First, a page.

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Prediction of individual milk proteins including free amino acids in bovine milk using mid-infrared spectroscopy and their correlations with milk processing characteristics

McDermott, A., Visentin, G., De Marchi, M., Berry, D.P., Fenelon, M.A., O’Connor, P.M., Kenny, O.A., McParland, S.
Journal of dairy science 2016 v.99 no.4 pp. 3171-3182
Holstein, beta-casein, beta-lactoglobulin, coagulation, correlation, cows, dairy protein, data collection, equations, firmness, food processing, free amino acids, heat, herds, lactation, least squares, micelles, milk, models, pH, prediction, rennet, spectral analysis, spectroscopy, whey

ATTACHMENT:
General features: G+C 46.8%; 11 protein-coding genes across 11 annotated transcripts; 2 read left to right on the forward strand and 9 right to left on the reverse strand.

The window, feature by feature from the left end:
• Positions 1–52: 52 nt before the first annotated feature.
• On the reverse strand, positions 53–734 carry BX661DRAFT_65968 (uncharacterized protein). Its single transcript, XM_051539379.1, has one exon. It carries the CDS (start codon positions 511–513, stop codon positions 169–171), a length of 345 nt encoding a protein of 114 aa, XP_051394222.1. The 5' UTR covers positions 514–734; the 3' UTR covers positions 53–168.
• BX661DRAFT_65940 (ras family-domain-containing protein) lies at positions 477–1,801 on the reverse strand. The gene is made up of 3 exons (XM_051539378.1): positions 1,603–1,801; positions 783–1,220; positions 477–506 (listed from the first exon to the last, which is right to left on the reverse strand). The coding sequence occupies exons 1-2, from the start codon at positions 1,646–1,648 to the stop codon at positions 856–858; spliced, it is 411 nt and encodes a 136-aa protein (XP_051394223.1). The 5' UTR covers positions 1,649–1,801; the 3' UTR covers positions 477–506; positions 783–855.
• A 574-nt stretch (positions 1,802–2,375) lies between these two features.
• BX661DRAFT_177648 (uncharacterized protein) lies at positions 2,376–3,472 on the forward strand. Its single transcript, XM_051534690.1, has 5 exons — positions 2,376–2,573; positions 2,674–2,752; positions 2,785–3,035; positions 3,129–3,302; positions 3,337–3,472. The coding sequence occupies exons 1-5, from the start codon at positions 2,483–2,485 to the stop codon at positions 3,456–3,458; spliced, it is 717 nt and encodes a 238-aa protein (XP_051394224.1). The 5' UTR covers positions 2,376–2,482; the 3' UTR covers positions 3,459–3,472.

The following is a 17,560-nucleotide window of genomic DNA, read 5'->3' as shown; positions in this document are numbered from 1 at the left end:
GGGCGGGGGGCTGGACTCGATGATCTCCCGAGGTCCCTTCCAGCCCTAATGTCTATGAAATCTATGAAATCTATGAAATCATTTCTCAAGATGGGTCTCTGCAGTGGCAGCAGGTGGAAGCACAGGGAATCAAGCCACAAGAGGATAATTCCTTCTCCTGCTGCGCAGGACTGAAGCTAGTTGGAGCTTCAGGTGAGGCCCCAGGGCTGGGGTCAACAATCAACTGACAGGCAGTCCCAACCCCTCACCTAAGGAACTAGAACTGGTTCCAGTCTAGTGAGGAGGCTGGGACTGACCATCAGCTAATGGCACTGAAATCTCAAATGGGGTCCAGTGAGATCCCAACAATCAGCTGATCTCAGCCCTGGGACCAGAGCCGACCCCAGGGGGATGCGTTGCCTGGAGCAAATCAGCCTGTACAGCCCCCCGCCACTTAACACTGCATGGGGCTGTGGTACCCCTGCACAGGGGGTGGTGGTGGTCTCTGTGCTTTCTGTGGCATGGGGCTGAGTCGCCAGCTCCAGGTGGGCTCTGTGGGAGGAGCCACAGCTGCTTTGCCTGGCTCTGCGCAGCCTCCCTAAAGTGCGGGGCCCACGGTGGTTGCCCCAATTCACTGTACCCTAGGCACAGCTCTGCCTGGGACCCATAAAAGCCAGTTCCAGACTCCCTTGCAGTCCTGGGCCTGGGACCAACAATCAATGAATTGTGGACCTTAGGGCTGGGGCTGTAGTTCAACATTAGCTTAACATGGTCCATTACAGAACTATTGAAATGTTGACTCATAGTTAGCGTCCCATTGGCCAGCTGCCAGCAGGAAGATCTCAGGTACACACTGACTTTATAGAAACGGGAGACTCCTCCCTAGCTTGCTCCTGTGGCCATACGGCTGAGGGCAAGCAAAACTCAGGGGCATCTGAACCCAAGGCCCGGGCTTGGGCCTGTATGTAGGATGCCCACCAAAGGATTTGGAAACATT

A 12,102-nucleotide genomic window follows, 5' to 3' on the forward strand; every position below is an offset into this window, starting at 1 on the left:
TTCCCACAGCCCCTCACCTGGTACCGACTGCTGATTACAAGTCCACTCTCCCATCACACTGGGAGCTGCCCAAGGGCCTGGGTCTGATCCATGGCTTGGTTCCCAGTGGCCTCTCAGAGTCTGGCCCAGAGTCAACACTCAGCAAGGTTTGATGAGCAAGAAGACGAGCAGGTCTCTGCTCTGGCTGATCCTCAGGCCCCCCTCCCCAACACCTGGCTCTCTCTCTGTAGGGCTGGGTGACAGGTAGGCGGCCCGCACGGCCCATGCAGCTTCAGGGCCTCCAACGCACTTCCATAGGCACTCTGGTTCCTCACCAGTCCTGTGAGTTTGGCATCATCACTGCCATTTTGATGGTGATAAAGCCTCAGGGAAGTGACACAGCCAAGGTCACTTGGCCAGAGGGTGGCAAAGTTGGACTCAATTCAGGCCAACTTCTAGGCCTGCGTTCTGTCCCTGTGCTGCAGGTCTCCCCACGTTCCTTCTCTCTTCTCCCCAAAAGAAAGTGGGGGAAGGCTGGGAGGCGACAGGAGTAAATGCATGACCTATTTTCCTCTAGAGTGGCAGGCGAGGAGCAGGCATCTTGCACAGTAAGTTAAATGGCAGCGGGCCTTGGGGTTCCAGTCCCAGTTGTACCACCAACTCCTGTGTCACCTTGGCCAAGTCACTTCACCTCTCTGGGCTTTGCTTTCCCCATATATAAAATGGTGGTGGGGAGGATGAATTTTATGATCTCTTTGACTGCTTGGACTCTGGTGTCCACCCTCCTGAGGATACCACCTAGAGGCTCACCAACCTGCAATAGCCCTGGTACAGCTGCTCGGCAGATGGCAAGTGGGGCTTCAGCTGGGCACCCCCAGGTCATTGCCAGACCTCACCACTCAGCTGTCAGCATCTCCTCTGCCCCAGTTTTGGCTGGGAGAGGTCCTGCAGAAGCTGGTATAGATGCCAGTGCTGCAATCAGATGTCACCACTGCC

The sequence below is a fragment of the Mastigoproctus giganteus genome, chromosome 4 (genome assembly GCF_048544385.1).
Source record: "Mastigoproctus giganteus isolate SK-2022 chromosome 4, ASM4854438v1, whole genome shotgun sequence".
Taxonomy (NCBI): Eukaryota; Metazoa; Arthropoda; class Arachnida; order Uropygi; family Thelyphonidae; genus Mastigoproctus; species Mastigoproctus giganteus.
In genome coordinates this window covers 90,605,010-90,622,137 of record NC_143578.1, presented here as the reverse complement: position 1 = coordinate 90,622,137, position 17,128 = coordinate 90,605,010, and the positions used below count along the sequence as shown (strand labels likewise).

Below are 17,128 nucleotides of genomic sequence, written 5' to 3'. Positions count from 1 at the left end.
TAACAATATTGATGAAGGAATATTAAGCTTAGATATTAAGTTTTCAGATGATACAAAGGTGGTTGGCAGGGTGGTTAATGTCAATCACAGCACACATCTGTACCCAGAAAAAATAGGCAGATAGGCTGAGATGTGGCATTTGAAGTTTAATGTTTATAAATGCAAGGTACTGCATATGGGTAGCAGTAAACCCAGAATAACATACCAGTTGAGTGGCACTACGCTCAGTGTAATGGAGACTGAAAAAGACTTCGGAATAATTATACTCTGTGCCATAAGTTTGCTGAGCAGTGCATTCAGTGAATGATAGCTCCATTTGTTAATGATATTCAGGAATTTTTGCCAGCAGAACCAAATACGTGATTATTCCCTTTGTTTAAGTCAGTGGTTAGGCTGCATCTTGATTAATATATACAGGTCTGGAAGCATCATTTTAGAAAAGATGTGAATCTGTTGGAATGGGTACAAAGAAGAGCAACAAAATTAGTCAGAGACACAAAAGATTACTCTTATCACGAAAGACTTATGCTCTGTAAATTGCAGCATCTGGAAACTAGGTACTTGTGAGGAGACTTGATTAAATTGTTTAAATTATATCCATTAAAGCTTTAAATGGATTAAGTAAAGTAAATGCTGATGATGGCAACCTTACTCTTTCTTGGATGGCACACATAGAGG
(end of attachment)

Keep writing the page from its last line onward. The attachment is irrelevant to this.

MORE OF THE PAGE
The aim of this study was to evaluate the effectiveness of mid-infrared spectroscopy in predicting milk protein and free amino acid (FAA) composition in bovine milk. Milk samples were collected from 7 Irish research herds and represented cows from a range of breeds, parities, and stages of lactation. Mid-infrared spectral data in the range of 900 to 5,000cm−1 were available for 730milk samples; gold standard methods were used to quantify individual protein fractions and FAA of these samples with a view to predicting these gold standard protein fractions and FAA levels with available mid-infrared spectroscopy data. Separate prediction equations were developed for each trait using partial least squares regression; accuracy of prediction was assessed using both cross validation on a calibration data set (n=400 to 591 samples) and external validation on an independent data set (n=143 to 294 samples). The accuracy of prediction in external validation was the same irrespective of whether undertaken on the entire external validation data set or just within the Holstein-Friesian breed. The strongest coefficient of correlation obtained for protein fractions in external validation was 0.74, 0.69, and 0.67 for total casein, total β-lactoglobulin, and β-casein, respectively. Total proteins (i.e., total casein, total whey, and total lactoglobulin) were predicted with greater accuracy then their respective component traits; prediction accuracy using the infrared spectrum was superior to prediction using just milk protein concentration. Weak to moderate prediction accuracies were observed for FAA. The greatest coefficient of correlation in both cross validation and external validation was for Gly (0.75), indicating a moderate accuracy of prediction. Overall, the FAA prediction models overpredicted the gold standard values. Near-unity correlations existed between total casein and β-casein irrespective of whether the traits were based on the gold standard (0.92) or mid-infrared spectroscopy predictions (0.95). Weaker correlations among FAA were observed than the correlations among the protein fractions. Pearson correlations between gold standard protein fractions and the milk processing characteristics of rennet coagulation time, curd firming time, curd firmness, heat coagulating time, pH, and casein micelle size were weak to moderate and ranged from −0.48 (protein and pH) to 0.50 (total casein and a30). Pearson correlations between gold standard FAA and these milk processing characteristics were also weak to moderate and ranged from −0.60 (Val and pH) to 0.49 (Val and K20). Results from this study indicate that mid-infrared spectroscopy has the potential to predict protein fractions and some FAA in milk at a population level.